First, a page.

Magnitude 7.7 - SEA OF OKHOTSK

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2012 August 14 02:59:42 UTC

Earthquake Details

  • This event has been reviewed by a seismologist.
Location49.784°N, 145.126°E
Depth625.9 km (388.9 miles)
Distances158 km (98 miles) ENE of Poronaysk, Russia
226 km (140 miles) ENE of Shakhtersk, Russia
236 km (146 miles) ENE of Uglegorsk, Russia
243 km (150 miles) ESE of Aleksandrovsk-Sakhalinskiy, Russia
Location Uncertaintyhorizontal +/- 14.5 km (9.0 miles); depth +/- 6.9 km (4.3 miles)
ParametersNST=999, Nph=999, Dmin=>999 km, Rmss=0.68 sec, Gp= 14°,
M-type="moment" magnitude from initial P wave (tsuboi method) (Mi/Mwp), Version=B
  • Magnitude: USGS NEIC (WDCS-D)
    Location: USGS NEIC (WDCS-D)
Event IDusc000bz29
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Earthquake Summary

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Tectonic Summary

The August 13, 2012 M 7.7 earthquake near Poronaysk, Russia occurred as a result of oblique-reverse faulting deep within the subducting Pacific plate beneath the Sea of Okhotsk, offshore of northeast Russia. The earthquake ruptured a fault in the interior of the inclined subduction zone that dips to the west-northwest beneath the Kuril Islands and Kamchatka, having begun its decent into the mantle at the Kuril-Kamchatka trench. The event resulted from stresses generated by the slow distortion of the subducting plate as it descends through the mantle, rather than on the thrust interface the constitutes the boundary between the Pacific and overlying North America plates; the latter is active only near the Earth's surface, while the subducting Pacific plate is active to depths of over 650 km in this region. At the latitude of the August 13 earthquake, the Pacific plate moves approximately 81 mm/yr towards the west-northwest with respect to the North America plate. The plate boundary here is sometimes divided into several microplates that together define the relative motions between the larger Pacific, North America and Eurasia plates, including the Okhotsk and Amur microplates that are respectively part of North America and Eurasia. Deep earthquakes in this region of the Pacific plate are not uncommon; there have been 10 similar events deeper than 450 km over the past 450 years, within 300 km of the August 13 2012 earthquake. The largest was a M 7.3 event in November of 2003, approximately 230 km to the south-southeast. Earthquakes that have focal depths greater than 300 km are commonly termed "deep-focus" earthquakes. Deep-focus earthquakes cause less damage on the ground surface above their foci than is the case with similar magnitude shallow-focus earthquakes, but large deep-focus earthquakes may be felt at great distance from their epicenters. The largest recorded deep-focus earthquake had a magnitude of 8.2, and occurred deep beneath Bolivia in 1994.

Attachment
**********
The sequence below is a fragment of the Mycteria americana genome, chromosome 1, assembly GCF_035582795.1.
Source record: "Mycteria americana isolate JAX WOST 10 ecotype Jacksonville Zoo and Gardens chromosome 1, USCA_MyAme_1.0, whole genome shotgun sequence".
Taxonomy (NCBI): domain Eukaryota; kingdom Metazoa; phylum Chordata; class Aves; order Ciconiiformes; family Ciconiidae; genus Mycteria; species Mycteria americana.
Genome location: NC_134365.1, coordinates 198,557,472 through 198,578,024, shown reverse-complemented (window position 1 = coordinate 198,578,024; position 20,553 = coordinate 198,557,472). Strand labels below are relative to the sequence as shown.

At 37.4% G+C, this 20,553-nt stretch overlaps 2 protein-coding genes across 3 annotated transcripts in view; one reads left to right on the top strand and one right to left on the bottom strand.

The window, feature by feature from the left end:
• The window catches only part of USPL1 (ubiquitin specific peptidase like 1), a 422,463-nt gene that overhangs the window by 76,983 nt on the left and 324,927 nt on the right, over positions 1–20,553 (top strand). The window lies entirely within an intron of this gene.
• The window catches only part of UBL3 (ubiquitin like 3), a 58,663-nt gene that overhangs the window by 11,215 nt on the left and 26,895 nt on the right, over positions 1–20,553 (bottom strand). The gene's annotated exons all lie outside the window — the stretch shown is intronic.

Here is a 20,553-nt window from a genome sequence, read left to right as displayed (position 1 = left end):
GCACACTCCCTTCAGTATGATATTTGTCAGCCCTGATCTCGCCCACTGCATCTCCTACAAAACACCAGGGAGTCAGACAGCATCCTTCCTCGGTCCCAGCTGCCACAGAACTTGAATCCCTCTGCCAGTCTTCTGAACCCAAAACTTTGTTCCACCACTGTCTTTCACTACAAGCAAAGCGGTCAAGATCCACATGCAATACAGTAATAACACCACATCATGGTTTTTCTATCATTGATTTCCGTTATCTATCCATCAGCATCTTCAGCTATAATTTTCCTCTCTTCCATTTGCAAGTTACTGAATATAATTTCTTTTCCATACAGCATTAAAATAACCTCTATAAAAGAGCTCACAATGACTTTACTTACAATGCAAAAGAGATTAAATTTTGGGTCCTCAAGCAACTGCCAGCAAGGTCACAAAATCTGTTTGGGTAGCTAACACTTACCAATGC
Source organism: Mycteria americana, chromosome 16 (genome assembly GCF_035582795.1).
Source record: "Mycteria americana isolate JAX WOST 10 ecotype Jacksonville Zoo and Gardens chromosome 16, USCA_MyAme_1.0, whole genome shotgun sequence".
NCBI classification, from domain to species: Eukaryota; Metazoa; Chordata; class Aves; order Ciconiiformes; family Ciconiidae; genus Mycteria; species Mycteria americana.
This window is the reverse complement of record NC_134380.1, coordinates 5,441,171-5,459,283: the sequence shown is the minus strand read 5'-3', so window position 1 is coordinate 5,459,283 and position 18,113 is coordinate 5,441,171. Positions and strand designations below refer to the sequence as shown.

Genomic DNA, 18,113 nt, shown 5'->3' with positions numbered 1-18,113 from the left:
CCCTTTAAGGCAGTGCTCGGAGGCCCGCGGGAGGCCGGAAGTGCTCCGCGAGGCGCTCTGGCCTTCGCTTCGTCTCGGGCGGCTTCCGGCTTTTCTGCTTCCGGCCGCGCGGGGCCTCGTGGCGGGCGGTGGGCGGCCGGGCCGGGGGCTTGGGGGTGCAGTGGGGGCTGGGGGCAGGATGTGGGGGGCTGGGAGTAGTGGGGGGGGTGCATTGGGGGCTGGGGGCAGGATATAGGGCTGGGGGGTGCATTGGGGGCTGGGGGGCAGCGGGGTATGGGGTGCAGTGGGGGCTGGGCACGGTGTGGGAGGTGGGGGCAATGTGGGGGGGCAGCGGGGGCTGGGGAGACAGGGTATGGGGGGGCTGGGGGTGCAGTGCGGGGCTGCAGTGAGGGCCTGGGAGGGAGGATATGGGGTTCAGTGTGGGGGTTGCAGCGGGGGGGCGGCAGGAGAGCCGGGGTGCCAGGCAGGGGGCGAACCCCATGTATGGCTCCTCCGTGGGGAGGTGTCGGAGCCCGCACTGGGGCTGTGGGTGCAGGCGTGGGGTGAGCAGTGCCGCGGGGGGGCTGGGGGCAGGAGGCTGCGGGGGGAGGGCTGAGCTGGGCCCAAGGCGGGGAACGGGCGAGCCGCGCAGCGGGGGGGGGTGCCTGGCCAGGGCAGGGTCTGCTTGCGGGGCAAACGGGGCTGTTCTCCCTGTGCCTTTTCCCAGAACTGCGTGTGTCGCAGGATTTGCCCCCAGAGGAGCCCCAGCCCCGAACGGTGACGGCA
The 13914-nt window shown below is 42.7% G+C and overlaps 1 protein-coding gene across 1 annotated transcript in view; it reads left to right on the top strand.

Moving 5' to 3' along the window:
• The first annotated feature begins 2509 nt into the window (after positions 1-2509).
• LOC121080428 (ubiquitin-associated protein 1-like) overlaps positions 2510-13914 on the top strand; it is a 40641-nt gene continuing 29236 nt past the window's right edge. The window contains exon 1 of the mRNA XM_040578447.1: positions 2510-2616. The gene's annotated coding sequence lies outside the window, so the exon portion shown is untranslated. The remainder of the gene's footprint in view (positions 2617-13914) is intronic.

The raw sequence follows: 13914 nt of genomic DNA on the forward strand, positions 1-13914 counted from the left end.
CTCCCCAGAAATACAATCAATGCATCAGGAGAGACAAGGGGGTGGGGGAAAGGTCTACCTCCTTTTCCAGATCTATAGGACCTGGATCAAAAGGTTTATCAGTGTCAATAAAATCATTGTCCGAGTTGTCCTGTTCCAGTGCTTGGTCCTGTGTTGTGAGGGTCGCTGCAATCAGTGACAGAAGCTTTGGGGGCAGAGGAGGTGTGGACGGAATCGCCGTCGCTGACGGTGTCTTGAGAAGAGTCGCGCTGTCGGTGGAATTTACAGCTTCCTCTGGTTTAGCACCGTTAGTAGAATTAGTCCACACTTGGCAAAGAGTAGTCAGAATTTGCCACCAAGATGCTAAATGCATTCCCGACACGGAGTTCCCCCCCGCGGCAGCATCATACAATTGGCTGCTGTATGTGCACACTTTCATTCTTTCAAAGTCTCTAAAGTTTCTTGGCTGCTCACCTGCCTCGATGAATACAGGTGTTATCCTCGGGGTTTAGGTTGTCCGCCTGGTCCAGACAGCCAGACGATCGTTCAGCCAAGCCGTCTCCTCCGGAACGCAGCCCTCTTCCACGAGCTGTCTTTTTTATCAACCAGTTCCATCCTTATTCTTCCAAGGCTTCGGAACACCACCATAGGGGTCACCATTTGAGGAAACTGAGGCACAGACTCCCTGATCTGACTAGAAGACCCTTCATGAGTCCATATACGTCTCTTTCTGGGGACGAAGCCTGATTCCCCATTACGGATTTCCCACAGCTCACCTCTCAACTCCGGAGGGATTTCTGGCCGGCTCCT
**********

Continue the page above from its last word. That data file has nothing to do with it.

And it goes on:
Tsunami Information

The earthquake locations and magnitudes cited in NOAA tsunami statements and bulletins are preliminary and are superseded by USGS locations and magnitudes computed using more extensive data sets.

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